Making bread is a great hobby. It’s can be as simple as you want. It’s delicious. There is infinite room for experimenting and improving your recipes and technique. Until a few weeks ago I had never tried to make bread beyond things like bananna or zuchinni bread. Then someone at work started talking to me about sourdough starter and I decided to try it. Turns out it’s not that hard.

I started by making a starter. Since I got my starter working I have made a few loaves from different recipes and they have all turned out great.

Making the starter

I followed a recipe from King Arthur Flour to make my starter. I used this one because it was one of the simpler ones that I had found.

Side note: Something I notice with a lot of sourdough related content on the internet is that a lot of it is very intimidating. It can be hard to find recipes that don’t make it overly complicated. I think the one for starter from KA Flour above is good in that respect. I have found that the process is more forgiving than it might at first appear.

Basically to create a starter you mix equal parts flour and water together, adding more daily, until the wild yeast and other critters that live naturally in the flour start to thrive. I started my starter with bleached all purpose flour and filtered water from my reverse osmosis filter. I didn’t have as much activity as the KA recipe said I should after the first few days and I’m not sure if that was because of the bleached flour or not, but regardless after a while I switched to unbleached AP and now my starter (a few weeks old) is very active.

I followed the KA starter recipe for about two weeks. For about the first week I was only adding flour and water and then once I had built up a good amount of starter I began discarding about half before feeding. At first I was feeding it every 24 hours. I noticed at the end of 24 hours that a brown liquid began to form on the surface of the starter. That is an alcohol waste product that is created by the critters in the starter. I have read that when you see hooch it means your starter is hungry. At that point I started feeding my starter every 12 hours and I don’t get the hooch anymore.

Now I keep my starter in the fridge. Doing that slows its metabolism and allows me feed it only once a week. I have been baking every week so it has worked out well. My process goes something like this: A day or two before I would like to start baking I take the starter out of the fridge. At this point it has been in there about 5 or 6 days and is hungry. I usually have about 200 g of starter at this point. I’ll take half (100 g) and add equal parts water (filtered) and flour (unbleached AP). I do that two or three times (every 12 hours). So if I want to bake on Saturday I’ll take the starter out of the fridge Friday morning and feed it. Then I’ll feed it Friday night and Saturday morning. Then by mid-day Saturday the starter has been fed three times and is ready to use. Ideally I will use about half of the starter for my bake and feed the other half and put it back in the fridge ready for next week.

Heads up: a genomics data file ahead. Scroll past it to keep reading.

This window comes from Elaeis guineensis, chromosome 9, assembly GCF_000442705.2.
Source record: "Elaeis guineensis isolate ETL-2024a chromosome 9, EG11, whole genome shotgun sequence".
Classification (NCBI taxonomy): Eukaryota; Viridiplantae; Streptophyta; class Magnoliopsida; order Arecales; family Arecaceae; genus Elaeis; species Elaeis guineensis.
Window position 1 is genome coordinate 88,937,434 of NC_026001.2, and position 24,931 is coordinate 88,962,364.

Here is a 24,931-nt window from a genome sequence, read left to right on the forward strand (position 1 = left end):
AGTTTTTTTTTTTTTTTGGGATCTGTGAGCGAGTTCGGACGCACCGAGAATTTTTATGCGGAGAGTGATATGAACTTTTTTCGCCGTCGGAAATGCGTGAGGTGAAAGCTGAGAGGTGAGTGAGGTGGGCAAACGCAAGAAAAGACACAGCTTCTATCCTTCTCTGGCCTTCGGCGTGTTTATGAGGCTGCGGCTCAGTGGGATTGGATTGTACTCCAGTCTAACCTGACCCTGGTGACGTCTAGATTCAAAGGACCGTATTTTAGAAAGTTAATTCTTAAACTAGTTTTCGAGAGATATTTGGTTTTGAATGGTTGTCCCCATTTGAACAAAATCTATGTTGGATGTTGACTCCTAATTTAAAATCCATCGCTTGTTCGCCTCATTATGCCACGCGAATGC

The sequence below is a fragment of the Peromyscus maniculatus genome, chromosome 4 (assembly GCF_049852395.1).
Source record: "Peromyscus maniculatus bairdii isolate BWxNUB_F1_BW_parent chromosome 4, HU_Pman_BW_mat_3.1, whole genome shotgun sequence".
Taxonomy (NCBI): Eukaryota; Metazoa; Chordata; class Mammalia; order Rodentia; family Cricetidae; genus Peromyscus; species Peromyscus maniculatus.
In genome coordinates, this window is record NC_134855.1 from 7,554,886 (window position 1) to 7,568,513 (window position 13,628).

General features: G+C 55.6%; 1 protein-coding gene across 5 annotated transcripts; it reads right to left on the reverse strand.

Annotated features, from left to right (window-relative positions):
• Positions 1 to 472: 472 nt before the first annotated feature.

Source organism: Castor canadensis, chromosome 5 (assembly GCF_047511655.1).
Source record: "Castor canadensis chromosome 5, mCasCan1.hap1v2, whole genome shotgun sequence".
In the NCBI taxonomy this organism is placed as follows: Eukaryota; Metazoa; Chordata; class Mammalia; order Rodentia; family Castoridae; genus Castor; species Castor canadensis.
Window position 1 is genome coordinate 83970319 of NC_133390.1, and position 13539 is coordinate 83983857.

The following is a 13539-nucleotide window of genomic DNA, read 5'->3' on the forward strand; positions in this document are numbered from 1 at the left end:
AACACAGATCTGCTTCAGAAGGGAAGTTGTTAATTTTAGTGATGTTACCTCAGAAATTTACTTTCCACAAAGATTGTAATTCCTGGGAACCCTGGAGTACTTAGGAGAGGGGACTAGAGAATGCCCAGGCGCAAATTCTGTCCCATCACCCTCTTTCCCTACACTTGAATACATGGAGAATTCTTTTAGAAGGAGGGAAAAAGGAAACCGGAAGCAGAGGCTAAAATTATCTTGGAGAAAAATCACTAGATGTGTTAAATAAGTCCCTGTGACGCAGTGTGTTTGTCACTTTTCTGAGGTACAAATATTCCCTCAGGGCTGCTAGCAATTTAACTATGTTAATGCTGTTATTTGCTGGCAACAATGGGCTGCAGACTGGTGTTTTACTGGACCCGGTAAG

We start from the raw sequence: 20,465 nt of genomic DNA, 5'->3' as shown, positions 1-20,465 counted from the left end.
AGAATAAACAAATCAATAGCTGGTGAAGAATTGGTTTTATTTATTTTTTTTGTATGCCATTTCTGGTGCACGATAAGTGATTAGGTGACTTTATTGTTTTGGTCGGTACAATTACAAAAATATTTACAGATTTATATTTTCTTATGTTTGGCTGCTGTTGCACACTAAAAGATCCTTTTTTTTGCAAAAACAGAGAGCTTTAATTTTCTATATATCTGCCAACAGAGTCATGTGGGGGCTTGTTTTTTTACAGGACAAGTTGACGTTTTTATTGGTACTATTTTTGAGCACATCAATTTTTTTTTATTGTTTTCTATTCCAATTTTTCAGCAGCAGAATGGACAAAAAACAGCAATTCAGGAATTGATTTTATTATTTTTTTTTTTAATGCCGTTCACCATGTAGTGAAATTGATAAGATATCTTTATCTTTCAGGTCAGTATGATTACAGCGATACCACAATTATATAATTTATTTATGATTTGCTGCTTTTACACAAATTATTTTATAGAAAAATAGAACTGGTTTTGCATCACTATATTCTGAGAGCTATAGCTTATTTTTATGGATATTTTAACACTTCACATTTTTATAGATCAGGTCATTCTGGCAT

Baking sourdough

Once I have my active fed starter (mid-day Saturday) it’s time to bake. If you have looked at some sourdough bread recipes you might be a little overwhelmed. In my opinion a lot of them are overly complicated like the starter recipes. What I can gather is the essence of sourdough bread is flour, water, salt, and active starter. There are a lot of people out there measuring out ingredients to the tenth of a gram and other … In my, admittedly limited, experience, it’s not that critical.

A simple recipe that has worked well for me came from a video by Patrick Ryan on Youtube called How To Make Sourdough Bread Masterclass. I have reproduced the recipe in text form below for people like me who hate following video instructions. You should check out the video anyway because there is a lot of good info.

Even that video, though, talks about doing things like baking the bread in a dutch oven or using pans of water to get just the right amount of steam. Now I’m sure that there are reasons for doing those things that the artisan baker would notice, but in my experience just plopping the dough on a baking sheet and putting it in the oven for 30 minutes makes a damn good loaf of bread. No dutch oven or fancy steaming required.

When I learn something new I like to break it down to it’s simplest form so that I can really learn how it works. Something that has troubled me about a lot of the sourdough recipes I have found online is that they make it hard to understand the essence of sourdough (flour, water, salt, starter). I like Patrick Ryan’s video and recipe because he keeps it simple and unpretentious. It’s just bread and it’s really not that hard.

Sourdough recipe from Patrick Ryan’s video



  1. mix flour, water, salt, and starter roughly in a bowl
  2. dump it on the counter
  3. knead (should be sticky) until dough can be streched to translucent
  4. place in a bowl to rise for 3 hours
  5. re-form dough into a round ball (knock all the air from it)
  6. divide dough ball into two halves
  7. shape halves into round balls (fold to form round shape, then drag on counter to tighten skin)
  8. place halves in a flour dusted proving basket or bowl for 3 hours or overnight in the fridge (dough should not collapse when touched, should be “on the rise”)
  9. score the loaves
  10. bake covered at 450 F for 25 minutes or until looking yummy
· self, baking, cooking, recipe